Results: The contrast recovery (CR) vs. noise and lung insert residual error vs. noise curves for images reconstructed with DCNN-SC and MC-SC estimates were similar. At the same noise level of 10% (across multiple realizations), the average sphere CR was 24%, 52%, 55%, and 67% for NO-SC, MC-SC, DCNN-SC, and TRUE-SC, respectively. For the liver phantom, the average CR for liver inserts were 32%, 73%, and 65% for NO-SC, MC-SC, and DCNN-SC, respectively while the corresponding values for average contrast-to-noise ratio (visibility index) in low-concentration extra-hepatic inserts were 2, 19, and 61, respectively. In patients, there was high concordance between lesion-to-liver uptake ratios for SPECT reconstruction with DCNN-SC (median 4.8, range 0.02-13.8) compared with MC-SC (median 4.0, range 0.13-12.1; CCC = 0.98) and with Y PET (median 4.9, range 0.02-11.2; CCC = 0.96) while the concordance with NO-SC was poor (median 2.8, range 0.3-7.2; CCC = 0.59). The trained DCNN took ~ 40 s (using a single i5 processor on a desktop computer) to generate the scatter estimates for all 128 views in a patient scan, compared to ~ 80 min for the MC scatter model using 12 processors.

Conclusions: For diverse Y test data that included patient studies, we demonstrated comparable performance between images reconstructed with deep learning and MC-based scatter estimates using metrics relevant for dosimetry and for safety. This approach that can be generalized to other radionuclides by changing the training data is well suited for real-time clinical use because of the high speed, orders of magnitude faster than MC, while maintaining high accuracy.
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http://dx.doi.org/10.1007/s00259-020-04840-9DOI Listing
http://www.ncbi.nlm.nih.gov/pmc/articles/PMC7666660PMC
December 2020

Optimization Methods for Magnetic Resonance Image Reconstruction: Key Models and Optimization Algorithms.

IEEE Signal Process Mag 2020 Jan 17;37(1):33-40. Epub 2020 Jan 17.

EECS Department, Univ. of Michigan.

The development of compressed sensing methods for magnetic resonance (MR) image reconstruction led to an explosion of research on models and optimization algorithms for MR imaging (MRI). Roughly 10 years after such methods first appeared in the MRI literature, the U.S. Food and Drug Administration (FDA) approved certain compressed sensing methods for commercial use, making compressed sensing a clinical success story for MRI. This review paper summarizes several key models and optimization algorithms for MR image reconstruction, including both the type of methods that have FDA approval for clinical use, as well as more recent methods being considered in the research community that use data-adaptive regularizers. Many algorithms have been devised that exploit the structure of the system model and regularizers used in MRI; this paper strives to collect such algorithms in a single survey.
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http://dx.doi.org/10.1109/MSP.2019.2943645DOI Listing
http://www.ncbi.nlm.nih.gov/pmc/articles/PMC7172344PMC
January 2020

Convolutional Analysis Operator Learning: Dependence on Training Data.

IEEE Signal Process Lett 2019 Aug 7;26(8):1137-1141. Epub 2019 Jun 7.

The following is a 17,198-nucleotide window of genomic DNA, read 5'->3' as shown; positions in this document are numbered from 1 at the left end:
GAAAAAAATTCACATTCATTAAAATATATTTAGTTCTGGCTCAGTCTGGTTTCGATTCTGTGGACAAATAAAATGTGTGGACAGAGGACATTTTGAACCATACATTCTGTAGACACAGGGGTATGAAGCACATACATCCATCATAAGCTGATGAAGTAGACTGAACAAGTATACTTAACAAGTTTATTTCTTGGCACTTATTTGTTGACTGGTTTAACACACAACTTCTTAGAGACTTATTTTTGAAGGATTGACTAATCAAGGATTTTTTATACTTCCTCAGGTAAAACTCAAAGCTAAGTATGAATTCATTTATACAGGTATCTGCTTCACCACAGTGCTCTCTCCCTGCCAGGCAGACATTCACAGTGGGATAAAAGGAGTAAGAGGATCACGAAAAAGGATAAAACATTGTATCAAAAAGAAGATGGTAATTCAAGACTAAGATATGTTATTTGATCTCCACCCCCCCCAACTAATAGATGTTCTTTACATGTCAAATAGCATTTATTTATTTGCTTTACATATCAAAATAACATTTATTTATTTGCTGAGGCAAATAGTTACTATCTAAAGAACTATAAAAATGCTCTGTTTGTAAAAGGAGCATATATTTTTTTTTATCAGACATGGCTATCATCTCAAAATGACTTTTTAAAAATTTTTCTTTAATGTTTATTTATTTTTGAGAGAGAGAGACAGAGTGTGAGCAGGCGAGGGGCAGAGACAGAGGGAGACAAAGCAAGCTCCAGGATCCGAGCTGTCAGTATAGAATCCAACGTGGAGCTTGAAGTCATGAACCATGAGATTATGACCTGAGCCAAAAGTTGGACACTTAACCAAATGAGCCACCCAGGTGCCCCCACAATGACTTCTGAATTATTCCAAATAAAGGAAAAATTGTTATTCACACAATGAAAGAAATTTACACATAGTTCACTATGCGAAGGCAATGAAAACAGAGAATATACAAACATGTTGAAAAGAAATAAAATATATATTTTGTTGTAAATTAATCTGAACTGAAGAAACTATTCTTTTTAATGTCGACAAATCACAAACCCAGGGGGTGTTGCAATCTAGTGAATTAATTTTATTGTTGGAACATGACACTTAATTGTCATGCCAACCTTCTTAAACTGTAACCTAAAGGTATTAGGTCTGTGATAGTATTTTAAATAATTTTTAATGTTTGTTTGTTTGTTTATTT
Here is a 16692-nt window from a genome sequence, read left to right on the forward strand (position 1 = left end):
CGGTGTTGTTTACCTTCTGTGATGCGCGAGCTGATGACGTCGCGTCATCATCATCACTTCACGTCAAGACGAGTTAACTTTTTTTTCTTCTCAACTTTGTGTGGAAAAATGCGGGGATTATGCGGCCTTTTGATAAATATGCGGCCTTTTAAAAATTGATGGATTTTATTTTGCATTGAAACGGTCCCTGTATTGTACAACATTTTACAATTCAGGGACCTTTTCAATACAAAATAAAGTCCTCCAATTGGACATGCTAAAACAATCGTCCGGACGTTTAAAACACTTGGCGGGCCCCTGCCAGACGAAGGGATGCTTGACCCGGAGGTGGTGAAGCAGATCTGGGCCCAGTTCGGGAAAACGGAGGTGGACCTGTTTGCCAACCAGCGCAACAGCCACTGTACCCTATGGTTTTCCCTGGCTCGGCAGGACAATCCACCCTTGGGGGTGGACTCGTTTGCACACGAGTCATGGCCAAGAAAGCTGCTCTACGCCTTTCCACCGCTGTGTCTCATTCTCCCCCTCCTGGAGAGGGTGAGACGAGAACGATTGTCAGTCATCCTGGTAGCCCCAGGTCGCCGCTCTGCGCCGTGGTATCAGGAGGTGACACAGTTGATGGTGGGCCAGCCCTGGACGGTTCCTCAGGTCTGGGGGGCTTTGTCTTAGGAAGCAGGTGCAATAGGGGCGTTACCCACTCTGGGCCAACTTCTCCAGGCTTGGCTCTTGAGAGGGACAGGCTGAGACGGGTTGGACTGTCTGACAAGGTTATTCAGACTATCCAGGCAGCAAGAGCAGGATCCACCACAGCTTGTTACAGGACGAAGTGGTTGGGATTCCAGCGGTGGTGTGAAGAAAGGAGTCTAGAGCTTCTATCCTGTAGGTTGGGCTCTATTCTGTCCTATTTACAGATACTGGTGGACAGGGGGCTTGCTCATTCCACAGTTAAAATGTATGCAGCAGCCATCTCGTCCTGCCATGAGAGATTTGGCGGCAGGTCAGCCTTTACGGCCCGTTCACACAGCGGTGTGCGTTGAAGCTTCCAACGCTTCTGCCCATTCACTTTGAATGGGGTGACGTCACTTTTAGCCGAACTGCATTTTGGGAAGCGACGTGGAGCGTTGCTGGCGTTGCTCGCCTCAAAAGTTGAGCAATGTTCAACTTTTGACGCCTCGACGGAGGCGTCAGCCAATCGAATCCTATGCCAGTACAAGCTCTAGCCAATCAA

Department of Electrical Engineering and Computer Science, The University of Michigan, Ann Arbor, MI 48019 USA.

Convolutional analysis operator learning (CAOL) enables the unsupervised training of (hierarchical) convolutional sparsifying operators or autoencoders from large datasets. One can use many training images for CAOL, but a precise understanding of the impact of doing so has remained an open question. This paper presents a series of results that lend insight into the impact of dataset size on the filter update in CAOL. The first result is a general deterministic bound on errors in the estimated filters, and is followed by a bound on the errors as the number of training samples increases. The second result provides a analogue. The bounds depend on properties of the training data, and we investigate their empirical values with real data. Taken together, these results provide evidence for the potential benefit of using more training data in CAOL.
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http://dx.doi.org/10.1109/lsp.2019.2921446DOI Listing
http://www.ncbi.nlm.nih.gov/pmc/articles/PMC7170269PMC
August 2019

Myelin water fraction estimation using small-tip fast recovery MRI.

Magn Reson Med 2020 10 12;84(4):1977-1990. Epub 2020 Apr 12.

Department of Electrical Engineering and Computer Science, University of Michigan, Ann Arbor, MI, USA.

Purpose: To demonstrate the feasibility of an optimized set of small-tip fast recovery (STFR) MRI scans for rapidly estimating myelin water fraction (MWF) in the brain.

Methods: We optimized a set of STFR scans to minimize the Cramér-Rao Lower Bound of MWF estimates. We evaluated the RMSE of MWF estimates from the optimized scans in simulation. We compared STFR-based MWF estimates (both modeling exchange and not modeling exchange) to multi-echo spin echo (MESE)-based estimates. We used the optimized scans to acquire in vivo data from which a MWF map was estimated. We computed the STFR-based MWF estimates using PERK, a recently developed kernel regression technique, and the MESE-based MWF estimates using both regularized non-negative least squares (NNLS) and PERK.